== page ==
This creamy, no-bake icebox cake (technically a carlota de limon), only requires five ingredients. It’s bright with fresh lime and as easy to make as it is to eat.

A charlotte (or carlota) is the perfect kind of dessert for the summer. It’s close to a trifle in that it is composed of layers of luscious ingredients, and requires no baking. Emphasis on no baking.

Cookies, breadcrumbs, and biscuits are the “cake” components that work between layers of custard, cream, or jam (or all of them). Because of its simple preparation, when it comes to variations, playing with ingredients and flavors, the sky truly is the limit.

My first experience with an icebox cake is memorable for many reasons, but mainly because it was the first time I made something in the kitchen with my grandma. Picture this (in Sophia Petrillo voice): Bogota 1990, we had a bake-off in the third grade. My mom doesn’t cook, so I had to look for help elsewhere, and I had this idea in my head that I didn’t want to make any traditional baked goods because that was lame (still a problem sometimes).

I really wanted to make my grandma’s leche asada (which translates to roasted milk—similar to flan) but that went swiftly out the door as soon as she began reading the recipe. She had a brilliant idea for us instead. She had lived in Mexico City during the ’60s and remembered carlotas. She talked me through some she remembered trying and making, and we settled on making an eggless tiramisu. I was fascinated by the concept of dipping ladyfingers in espresso (my grandma also introduced me to coffee drinking from a very young age), and I was so excited about my tiramisu. I felt like a badass giving my eight year old classmates a coffee cake made in the fridge—nothing like their brownies and cookies from a box.

Photo Credit: Chowhound

As with a lot of things when I was young, it didn’t go that well with the kids. They all thought I was a weirdo as per usual, and somebody won the prize with a Betty Crocker mix cake.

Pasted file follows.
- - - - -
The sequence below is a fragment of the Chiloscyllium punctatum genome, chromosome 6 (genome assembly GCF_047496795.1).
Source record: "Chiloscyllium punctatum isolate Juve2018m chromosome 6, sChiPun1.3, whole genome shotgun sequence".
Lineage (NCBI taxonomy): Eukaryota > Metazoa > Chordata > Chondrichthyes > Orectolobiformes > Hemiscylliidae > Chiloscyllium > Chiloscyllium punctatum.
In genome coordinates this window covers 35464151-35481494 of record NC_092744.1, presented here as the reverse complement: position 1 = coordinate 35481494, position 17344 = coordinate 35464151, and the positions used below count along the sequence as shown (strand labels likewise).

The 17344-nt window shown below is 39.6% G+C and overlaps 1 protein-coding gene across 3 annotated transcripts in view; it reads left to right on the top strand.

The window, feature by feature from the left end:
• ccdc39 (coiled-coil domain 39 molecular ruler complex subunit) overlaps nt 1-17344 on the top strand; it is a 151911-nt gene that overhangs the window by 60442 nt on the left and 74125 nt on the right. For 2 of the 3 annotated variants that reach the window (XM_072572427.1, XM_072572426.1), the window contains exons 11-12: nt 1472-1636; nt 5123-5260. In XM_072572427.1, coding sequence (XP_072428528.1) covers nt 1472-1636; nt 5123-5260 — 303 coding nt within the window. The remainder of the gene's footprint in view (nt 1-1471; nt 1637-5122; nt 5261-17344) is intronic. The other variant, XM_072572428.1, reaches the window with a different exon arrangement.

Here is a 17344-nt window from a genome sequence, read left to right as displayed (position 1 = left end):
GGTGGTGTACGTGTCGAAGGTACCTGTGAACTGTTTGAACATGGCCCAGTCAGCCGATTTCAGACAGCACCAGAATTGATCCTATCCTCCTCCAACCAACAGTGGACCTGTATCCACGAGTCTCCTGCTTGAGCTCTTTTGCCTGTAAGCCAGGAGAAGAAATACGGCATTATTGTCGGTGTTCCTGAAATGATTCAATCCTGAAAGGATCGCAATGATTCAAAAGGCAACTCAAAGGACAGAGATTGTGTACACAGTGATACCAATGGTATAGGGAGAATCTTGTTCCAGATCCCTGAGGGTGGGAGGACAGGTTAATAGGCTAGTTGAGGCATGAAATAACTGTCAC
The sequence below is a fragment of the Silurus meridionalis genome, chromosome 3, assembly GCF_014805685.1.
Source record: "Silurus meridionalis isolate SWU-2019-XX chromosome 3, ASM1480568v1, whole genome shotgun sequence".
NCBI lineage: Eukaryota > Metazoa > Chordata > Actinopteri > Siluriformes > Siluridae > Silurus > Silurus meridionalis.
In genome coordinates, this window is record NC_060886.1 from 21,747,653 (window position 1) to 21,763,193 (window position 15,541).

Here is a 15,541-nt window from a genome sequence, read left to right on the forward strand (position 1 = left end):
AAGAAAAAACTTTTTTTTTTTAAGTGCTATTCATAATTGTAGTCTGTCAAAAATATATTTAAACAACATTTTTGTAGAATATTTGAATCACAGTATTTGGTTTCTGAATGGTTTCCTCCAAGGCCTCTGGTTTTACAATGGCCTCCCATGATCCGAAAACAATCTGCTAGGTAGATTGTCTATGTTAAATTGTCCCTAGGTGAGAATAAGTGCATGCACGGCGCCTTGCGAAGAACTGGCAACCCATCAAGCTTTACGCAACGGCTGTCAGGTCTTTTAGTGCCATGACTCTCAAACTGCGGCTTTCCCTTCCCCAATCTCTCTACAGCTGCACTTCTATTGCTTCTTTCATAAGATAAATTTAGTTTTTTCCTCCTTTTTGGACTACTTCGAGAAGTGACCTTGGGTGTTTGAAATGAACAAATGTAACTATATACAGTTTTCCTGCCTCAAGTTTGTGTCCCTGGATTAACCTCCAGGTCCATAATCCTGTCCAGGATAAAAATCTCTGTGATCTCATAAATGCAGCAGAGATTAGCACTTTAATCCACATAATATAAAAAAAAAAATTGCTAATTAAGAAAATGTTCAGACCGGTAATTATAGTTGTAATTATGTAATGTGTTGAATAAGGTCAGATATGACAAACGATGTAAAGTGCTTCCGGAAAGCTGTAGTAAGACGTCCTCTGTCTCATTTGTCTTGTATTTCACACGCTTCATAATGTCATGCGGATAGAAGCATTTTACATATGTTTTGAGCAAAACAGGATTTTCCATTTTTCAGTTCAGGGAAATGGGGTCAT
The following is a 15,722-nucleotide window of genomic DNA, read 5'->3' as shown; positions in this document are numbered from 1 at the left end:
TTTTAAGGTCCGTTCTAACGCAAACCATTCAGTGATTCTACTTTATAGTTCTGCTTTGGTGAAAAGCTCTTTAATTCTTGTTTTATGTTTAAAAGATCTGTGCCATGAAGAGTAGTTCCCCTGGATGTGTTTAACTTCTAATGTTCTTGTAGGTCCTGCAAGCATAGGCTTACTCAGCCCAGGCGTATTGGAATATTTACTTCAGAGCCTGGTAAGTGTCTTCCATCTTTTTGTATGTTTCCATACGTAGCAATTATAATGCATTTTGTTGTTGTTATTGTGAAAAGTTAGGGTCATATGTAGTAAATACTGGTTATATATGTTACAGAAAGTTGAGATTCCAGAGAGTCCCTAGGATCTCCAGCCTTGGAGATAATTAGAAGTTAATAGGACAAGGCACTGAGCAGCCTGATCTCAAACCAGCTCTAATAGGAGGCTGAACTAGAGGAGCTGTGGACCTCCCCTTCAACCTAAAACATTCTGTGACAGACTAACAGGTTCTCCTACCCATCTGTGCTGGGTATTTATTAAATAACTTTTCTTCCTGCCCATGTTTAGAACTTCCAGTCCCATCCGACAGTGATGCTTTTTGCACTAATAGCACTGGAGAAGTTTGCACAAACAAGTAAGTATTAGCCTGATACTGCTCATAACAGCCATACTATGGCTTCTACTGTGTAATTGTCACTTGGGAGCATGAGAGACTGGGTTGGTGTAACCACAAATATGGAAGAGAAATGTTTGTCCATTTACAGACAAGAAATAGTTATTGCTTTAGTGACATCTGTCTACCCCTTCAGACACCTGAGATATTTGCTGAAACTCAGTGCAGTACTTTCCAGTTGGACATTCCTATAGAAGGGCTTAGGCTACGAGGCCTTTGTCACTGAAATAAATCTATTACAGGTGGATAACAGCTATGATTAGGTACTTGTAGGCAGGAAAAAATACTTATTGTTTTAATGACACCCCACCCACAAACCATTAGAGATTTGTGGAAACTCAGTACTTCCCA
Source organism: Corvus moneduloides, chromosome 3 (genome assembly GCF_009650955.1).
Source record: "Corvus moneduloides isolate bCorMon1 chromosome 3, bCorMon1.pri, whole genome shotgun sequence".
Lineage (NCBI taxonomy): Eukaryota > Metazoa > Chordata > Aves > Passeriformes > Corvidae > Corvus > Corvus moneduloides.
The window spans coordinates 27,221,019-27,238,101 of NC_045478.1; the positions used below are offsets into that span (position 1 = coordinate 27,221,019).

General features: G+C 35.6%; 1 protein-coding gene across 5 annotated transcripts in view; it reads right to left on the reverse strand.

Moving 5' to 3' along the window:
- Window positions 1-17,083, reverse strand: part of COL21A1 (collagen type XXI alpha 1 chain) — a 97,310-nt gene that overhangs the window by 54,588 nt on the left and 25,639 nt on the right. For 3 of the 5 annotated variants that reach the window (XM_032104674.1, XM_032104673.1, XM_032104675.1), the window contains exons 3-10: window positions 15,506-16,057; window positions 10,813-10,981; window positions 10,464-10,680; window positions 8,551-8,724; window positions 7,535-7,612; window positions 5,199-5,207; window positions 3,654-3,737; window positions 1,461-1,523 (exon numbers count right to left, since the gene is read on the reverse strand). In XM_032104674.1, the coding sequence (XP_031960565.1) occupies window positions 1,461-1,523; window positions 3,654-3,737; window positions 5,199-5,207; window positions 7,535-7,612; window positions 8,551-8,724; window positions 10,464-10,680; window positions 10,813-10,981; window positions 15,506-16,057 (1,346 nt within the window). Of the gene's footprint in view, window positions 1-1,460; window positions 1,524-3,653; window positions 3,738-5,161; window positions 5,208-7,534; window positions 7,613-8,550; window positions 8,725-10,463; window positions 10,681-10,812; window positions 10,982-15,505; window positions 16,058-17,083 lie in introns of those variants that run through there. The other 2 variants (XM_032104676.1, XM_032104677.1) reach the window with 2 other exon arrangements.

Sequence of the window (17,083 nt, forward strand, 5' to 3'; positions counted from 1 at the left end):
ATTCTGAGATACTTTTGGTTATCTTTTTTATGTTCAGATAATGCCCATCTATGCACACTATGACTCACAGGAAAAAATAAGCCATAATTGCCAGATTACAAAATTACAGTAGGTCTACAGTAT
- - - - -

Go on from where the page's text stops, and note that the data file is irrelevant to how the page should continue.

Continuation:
Related Reading: How to Take Boxed Cake Mix from Basic to Baller

Happy to report I’m still the same weirdo. But the experience stuck with me while setting up to make an icebox cake for a video. I decided to make a carlota de limon (which was our runner-up after the tiramisu all those years ago). My grandma suggested it knowing that I was big into sour flavors, and would pick up limes from trees and eat them with salt. That got me thinking, and suddenly I realized that, aside from Key lime pie and lime-cilantro combinations that allude to Mexicali dishes, limes are a bit underrepresented in North American cuisine.

And lime just screams summer to me—think margaritas or mojitos. Key lime pie is my selling point here for any North American readers who have their doubts; if you like Key lime pie you will love this…maybe even more. (One note: This video was shot before the news about Goya CEO Robert Unanue’s comments—I do not endorse Goya products.)

You only need five ingredients to pull this off: fresh limes, condensed milk and evaporated milk, vanilla, and Maria cookies. But this is not just an easy recipe, it’s one of the best tasting desserts I’ve ever made. It’s a perfect combination of tart and sweet, and the floral brightness of the limes’ acidity is just a thing of beauty.

I was so happy that it came out so well because I was thinking of my grandma when I made it. She was definitely my first inspiration to get in the kitchen, and my food memories with her will live with me forever. Shout out to Lucia who just turned 95 this summer; even though she has Alzheimer’s and dementia she still recognizes me after a couple of minutes of talking when I call her on Facetime.

Here’s hoping you create your own fond memories around this dish

Guillermo is Chowhound’s senior video producer, a multitalented film maker and producer, transplanted from Colombia to NYC in 2006. He has developed and produced short and long-form projects, for both commercial and editorial clients for almost a decade, while continuously expanding his body of work in the fine arts field. His work has been seen and published around the world – some of his pieces are part of important contemporary art collections. Follow him on Instagram @guiriveros.  
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